Hello,

Basically, I am a senior and applying to physics programs, but don't have a set research area of interest.

Recently, I've become more interested in mathematical physics, and applied math.(for instance PDEs / dynamical systems). I may be interested in high-energy theory, and more "high end" theoretical, but right now I'm just interested in applied math in general.

It seems to me a new way is emerging to pursue theoretical physics, which is go to graduate school in mathematics.

Currently, I'm planning on applying to physics programs, as I don't feel prepared to apply to math programs and am still unsure about doing a PhD in math.

Here are some questions:

Is it possible to do doctoral research with math faculty, and get a Physics PhD?

How hard is it to transfer from physics grad school to math grad school? (within the same university). Any chance my course credits from physics would transfer?

What are your general opinions on math research?

I know there is some really neat research going on at my school, regarding topics such as renormalization, chaotic systems, and even gauge theory. But I didn't find out about it until end of my 3rd year here.

## another question on math/ physics relationship

### Re: another question on math/ physics relationship

Couple points and questions:

- Are you a math major, a physics major or both?

- Math PhD programs require the math GRE subject test. Did you take this?

- If so, how does your PGRE score compare to your MGRE?

- The core courses required for a math PhD and a physics PhD are completely different. Your coursework in one discipline might count toward your minor requirements in the other if you transfer, but you'll still have to take all the core courses (generally 4-5 fairly tough grad classes).

- That said, there's certainly overlap between applied math and theoretical physics

-nooj.

- Are you a math major, a physics major or both?

- Math PhD programs require the math GRE subject test. Did you take this?

- If so, how does your PGRE score compare to your MGRE?

- The core courses required for a math PhD and a physics PhD are completely different. Your coursework in one discipline might count toward your minor requirements in the other if you transfer, but you'll still have to take all the core courses (generally 4-5 fairly tough grad classes).

- That said, there's certainly overlap between applied math and theoretical physics

*research*. It's fairly common to get your PhD in one field and have at least one of your committee members be in the other.-nooj.

Last edited by noojens on Tue Oct 06, 2009 9:42 pm, edited 1 time in total.

### Re: another question on math/ physics relationship

from your post I understand you are undecided between pursuing in math or physics but keep in mind that you can learn math in physics department and also learn physics in math dept. they are inseparable. if you do your phd in physics at any university there would be some theoretical research that applies math. they are actually doing math research, playing by complicated equations, like researches in Dynamical systems, chaotic systems ...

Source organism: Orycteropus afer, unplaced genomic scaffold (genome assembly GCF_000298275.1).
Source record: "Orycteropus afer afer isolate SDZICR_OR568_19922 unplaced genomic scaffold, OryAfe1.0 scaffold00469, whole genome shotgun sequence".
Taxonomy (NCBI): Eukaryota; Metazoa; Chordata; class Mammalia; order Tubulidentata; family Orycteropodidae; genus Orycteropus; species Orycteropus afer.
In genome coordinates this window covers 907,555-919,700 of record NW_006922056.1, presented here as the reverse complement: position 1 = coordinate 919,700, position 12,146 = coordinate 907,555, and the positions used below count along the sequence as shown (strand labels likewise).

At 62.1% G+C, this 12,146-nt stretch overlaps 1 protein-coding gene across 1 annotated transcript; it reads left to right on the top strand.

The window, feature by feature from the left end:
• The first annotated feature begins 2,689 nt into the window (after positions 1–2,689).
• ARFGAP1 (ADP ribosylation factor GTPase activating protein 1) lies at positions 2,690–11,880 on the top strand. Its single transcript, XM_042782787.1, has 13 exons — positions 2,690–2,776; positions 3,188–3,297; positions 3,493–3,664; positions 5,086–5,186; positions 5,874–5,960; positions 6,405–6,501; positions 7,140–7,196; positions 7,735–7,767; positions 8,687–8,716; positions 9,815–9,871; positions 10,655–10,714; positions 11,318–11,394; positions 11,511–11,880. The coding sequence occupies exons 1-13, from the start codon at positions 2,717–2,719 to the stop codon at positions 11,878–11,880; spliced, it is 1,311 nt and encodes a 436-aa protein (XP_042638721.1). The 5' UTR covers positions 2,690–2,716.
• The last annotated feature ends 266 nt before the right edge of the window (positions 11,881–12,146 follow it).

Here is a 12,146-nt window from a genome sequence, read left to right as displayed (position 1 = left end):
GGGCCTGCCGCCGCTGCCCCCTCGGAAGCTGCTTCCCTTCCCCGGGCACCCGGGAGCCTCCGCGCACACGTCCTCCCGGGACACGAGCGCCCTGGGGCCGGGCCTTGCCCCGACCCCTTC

### Re: another question on math/ physics relationship

It depends. I believe they way it works here (Wisc), is that your major professor has to be in the physics dept or affiliated with it. For example, the list of affiliated professors is near the bottom of this page. So it's possible to do research in engineering but get a physics PhD if you work for one of the listed engineering professors. Note that there are no math professors listed. The situation will vary from school to school.delton wrote:Is it possible to do doctoral research with math faculty, and get a Physics PhD?

### Re: another question on math/ physics relationship

Sorry for taking a little while to respond..

I am a recent physics major. My situation is a little unusual: I graduated in 3 years, and now am a graduate student at my undergraduate institution, RPI. Because I was an undergraduate at RPI, I was able to become a graduate student without taking the physics GRE. Now, this fall I am taking the PGRE, and will be applying to other graduate schools.

dlenmn: I believe on Princeton's website they said that some of their math faculty have doctoral students in physics. I will by applying to Princeton, as I've heard good things.

Also, I don't plan on taking the Math GRE, and am not prepared at all for it. Right now, I'm planning on staying in physics, but have an interest in mathematical physics.

I am a recent physics major. My situation is a little unusual: I graduated in 3 years, and now am a graduate student at my undergraduate institution, RPI. Because I was an undergraduate at RPI, I was able to become a graduate student without taking the physics GRE. Now, this fall I am taking the PGRE, and will be applying to other graduate schools.

dlenmn: I believe on Princeton's website they said that some of their math faculty have doctoral students in physics. I will by applying to Princeton, as I've heard good things.

Also, I don't plan on taking the Math GRE, and am not prepared at all for it. Right now, I'm planning on staying in physics, but have an interest in mathematical physics.